So monastic asceticism is something very positive; you’re striving for single-minded attention, single-minded presence to the present moment, and for a single-minded orientation of your life. For the sake of that, you take on certain restrictions that other people do not take upon themselves. Unfortunately there have also been many abuses in the past, examples of a very misguided asceticism; as you hinted, asceticism can develop into something life-denying into enmity toward the body and disregard for common sense. That has all happened, and if you put side by side the excesses of indulgence and the excesses of asceticism, they might hold one another in balance over the course of history. Some indulge themselves to insanity, others restrain themselves to insanity. Some flip from one to the other. I remember Father Thomas Keating telling about those types that come to the monastery: “Formerly they drank everybody under the table and now they fast everybody under the table.” It’s all competition, and that has nothing to do with monastic life. So that would be my main point: asceticism is a means to an end and not an end in itself by any means.
Another thing is that we always address the asceticism of the so-called ascetics, but very few people speak about the asceticism of family life. At least from the perspective of a monk, the asceticism of family life is greater than that of the monastery. That is not something I have invented. St. Bernard of Clairvaux spoke about it already as long ago as the eleventh century: how monks should have the greatest respect for householders, because if they’re serious about living their Christian faith, we have a lot to learn from them. There’s a built-in asceticism in a householder’s life that you can’t avoid. Monks get up to pray during the night, but if they decide not to do so, they don’t get up. There is no built-in absolute necessity to do so. But if your baby cries in the middle of the night, you have to get up; there’s no maybe about it. And so with almost every one of the ascetic disciplines; in their own way, they’re imposed on the householder.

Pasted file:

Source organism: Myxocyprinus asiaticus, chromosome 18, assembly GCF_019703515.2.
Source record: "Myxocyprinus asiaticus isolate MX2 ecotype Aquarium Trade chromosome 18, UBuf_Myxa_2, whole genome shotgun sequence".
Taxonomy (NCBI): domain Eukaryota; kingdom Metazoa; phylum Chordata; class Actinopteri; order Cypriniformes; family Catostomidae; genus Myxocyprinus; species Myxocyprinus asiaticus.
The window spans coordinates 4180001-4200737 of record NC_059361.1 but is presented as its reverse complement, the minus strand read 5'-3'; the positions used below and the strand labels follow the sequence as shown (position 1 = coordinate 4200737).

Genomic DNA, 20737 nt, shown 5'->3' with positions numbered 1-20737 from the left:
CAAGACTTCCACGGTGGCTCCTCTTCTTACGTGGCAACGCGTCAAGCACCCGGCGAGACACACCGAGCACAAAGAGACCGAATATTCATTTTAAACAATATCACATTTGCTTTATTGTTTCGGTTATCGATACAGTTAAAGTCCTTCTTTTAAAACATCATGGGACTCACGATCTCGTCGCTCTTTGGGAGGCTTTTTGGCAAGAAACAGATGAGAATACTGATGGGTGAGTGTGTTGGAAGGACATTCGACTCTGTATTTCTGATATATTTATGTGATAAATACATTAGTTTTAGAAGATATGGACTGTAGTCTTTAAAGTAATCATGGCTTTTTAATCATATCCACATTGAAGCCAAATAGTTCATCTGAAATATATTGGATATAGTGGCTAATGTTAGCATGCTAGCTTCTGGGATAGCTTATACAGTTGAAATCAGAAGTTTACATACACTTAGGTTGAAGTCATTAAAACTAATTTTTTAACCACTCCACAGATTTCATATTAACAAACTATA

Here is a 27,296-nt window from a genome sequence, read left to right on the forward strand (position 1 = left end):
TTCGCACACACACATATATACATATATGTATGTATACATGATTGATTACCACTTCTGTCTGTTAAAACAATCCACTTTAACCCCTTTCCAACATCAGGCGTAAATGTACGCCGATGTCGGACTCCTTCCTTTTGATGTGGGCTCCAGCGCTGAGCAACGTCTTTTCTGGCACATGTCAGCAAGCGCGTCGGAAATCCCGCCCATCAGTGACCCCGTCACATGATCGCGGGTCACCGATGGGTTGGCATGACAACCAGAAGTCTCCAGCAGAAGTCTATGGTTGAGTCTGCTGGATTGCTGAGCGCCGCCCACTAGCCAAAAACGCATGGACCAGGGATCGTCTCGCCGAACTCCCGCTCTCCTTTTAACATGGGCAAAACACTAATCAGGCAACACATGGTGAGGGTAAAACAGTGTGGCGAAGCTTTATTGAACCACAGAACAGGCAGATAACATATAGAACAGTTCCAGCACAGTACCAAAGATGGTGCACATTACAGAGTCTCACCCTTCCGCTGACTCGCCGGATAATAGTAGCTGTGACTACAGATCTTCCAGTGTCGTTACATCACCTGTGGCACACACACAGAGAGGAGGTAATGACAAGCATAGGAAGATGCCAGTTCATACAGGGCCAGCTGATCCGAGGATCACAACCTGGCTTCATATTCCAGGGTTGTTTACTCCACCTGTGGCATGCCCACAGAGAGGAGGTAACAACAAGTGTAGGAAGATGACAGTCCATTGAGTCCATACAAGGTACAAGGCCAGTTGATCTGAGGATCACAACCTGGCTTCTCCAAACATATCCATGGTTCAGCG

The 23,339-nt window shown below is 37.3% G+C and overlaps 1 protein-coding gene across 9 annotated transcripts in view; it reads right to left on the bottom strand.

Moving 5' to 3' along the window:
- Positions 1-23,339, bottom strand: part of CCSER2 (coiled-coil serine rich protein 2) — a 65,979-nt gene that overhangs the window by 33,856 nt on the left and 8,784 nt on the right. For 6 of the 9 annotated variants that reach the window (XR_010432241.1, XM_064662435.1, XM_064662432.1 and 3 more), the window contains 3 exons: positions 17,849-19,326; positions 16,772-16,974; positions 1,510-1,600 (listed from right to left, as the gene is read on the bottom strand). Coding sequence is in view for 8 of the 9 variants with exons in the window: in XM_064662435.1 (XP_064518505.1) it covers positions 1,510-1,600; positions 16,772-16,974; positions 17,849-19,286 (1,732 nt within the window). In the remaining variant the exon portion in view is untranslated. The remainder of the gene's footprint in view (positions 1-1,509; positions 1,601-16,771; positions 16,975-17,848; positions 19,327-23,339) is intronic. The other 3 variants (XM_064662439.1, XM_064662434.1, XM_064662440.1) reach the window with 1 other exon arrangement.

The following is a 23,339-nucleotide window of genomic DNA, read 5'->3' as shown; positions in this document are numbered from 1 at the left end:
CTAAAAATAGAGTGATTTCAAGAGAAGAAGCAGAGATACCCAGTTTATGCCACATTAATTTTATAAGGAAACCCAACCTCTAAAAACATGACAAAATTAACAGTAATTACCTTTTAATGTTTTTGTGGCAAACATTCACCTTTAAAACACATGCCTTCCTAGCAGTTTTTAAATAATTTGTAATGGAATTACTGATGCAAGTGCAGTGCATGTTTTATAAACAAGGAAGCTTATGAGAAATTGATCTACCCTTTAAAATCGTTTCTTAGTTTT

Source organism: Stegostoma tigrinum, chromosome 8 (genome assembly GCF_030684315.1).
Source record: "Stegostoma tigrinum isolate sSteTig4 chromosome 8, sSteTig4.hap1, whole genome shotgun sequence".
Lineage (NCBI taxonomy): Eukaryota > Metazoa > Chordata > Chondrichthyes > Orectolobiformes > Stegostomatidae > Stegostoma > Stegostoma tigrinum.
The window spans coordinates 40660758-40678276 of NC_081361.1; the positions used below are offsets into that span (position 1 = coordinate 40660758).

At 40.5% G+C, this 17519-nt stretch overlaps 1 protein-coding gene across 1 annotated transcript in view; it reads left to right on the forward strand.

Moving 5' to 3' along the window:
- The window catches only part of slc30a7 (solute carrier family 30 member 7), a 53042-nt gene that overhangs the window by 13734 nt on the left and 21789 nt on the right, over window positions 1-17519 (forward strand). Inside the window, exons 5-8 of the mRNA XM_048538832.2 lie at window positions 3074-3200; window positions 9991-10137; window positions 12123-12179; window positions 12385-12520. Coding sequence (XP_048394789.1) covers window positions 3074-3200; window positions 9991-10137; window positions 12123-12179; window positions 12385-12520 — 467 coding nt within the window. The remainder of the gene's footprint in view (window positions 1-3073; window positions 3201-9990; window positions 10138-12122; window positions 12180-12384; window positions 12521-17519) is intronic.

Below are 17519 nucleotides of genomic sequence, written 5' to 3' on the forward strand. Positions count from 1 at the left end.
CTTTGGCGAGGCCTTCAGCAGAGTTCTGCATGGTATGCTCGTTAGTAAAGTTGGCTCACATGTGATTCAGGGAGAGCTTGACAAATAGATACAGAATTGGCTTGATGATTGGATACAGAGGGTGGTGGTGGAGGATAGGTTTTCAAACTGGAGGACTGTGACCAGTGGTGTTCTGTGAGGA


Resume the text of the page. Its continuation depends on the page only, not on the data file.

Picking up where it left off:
Monks are aware of this, and not only in the Christian tradition. In the Buddhist tradition, the Sufi tradition, and the other traditions too, you will find stories about an ascetic, a very holy person, who prays to God: “Now I have climbed all these rungs of perfection, where is there another teacher?” And then he is led to the most despised layperson as the great model. The Buddhist will be guided to a butcher. St. Anthony of the Desert was sent to Alexandria to a doctor. Today a doctor is somewhat respected socially, but in those days the surgeon was cast with the barber as not being very respectable. So he was sent to this despised doctor, who was helping the sick. Typically in these stories some monk or monklike figure is sent to a layperson to learn what perfection really is.
Smoley: And of course in the Gospels Jesus preferred the company of whores and tax collectors to that of Pharisees and scribes.
Brother David: Right.
Smoley: What about celibacy? What are the uses of celibacy? Is sexual energy transformed into something higher?
Brother David: I can only tell you about it from my point of view. I don’t want to talk about things that I have not personally experienced. I know of people whom I very much respect who would give you a totally different interpretation of celibacy. Mother Tessa, for example, is a Carmelite monastic; she speaks beautifully about celibacy in terms of bridal symbolism. Carmelites inherited the imagery of the bride of Christ from St. Teresa and St. John of the Cross. It’s beautiful and poetic, but it’s a bit foreign to my personal experience.
I approach celibacy from a very practical point of view. I see sexuality as the bodily expression of our relatedness to others. It’s present in every relationship, even the most casual, and we do well to make sure that the expression is genuine. If monastics totally belong to everyone they meet — and that’s their calling — how can they genuinely express this in the realm of sexuality? Total promiscuity might be one way, but that’s not very practical. The most realistic form is that of relating to everyone as brother or sister — celibacy. The restrictions on our sexuality are not imposed on celibates because there is something wrong with sexuality, but only because if you have set yourself certain goals in life, you have to fit the use of your sexuality to these goals. And the goal that monastics have set themselves — mindfulness, full belonging to all, full availability to all — this goal puts very severe limits on the use of sexuality.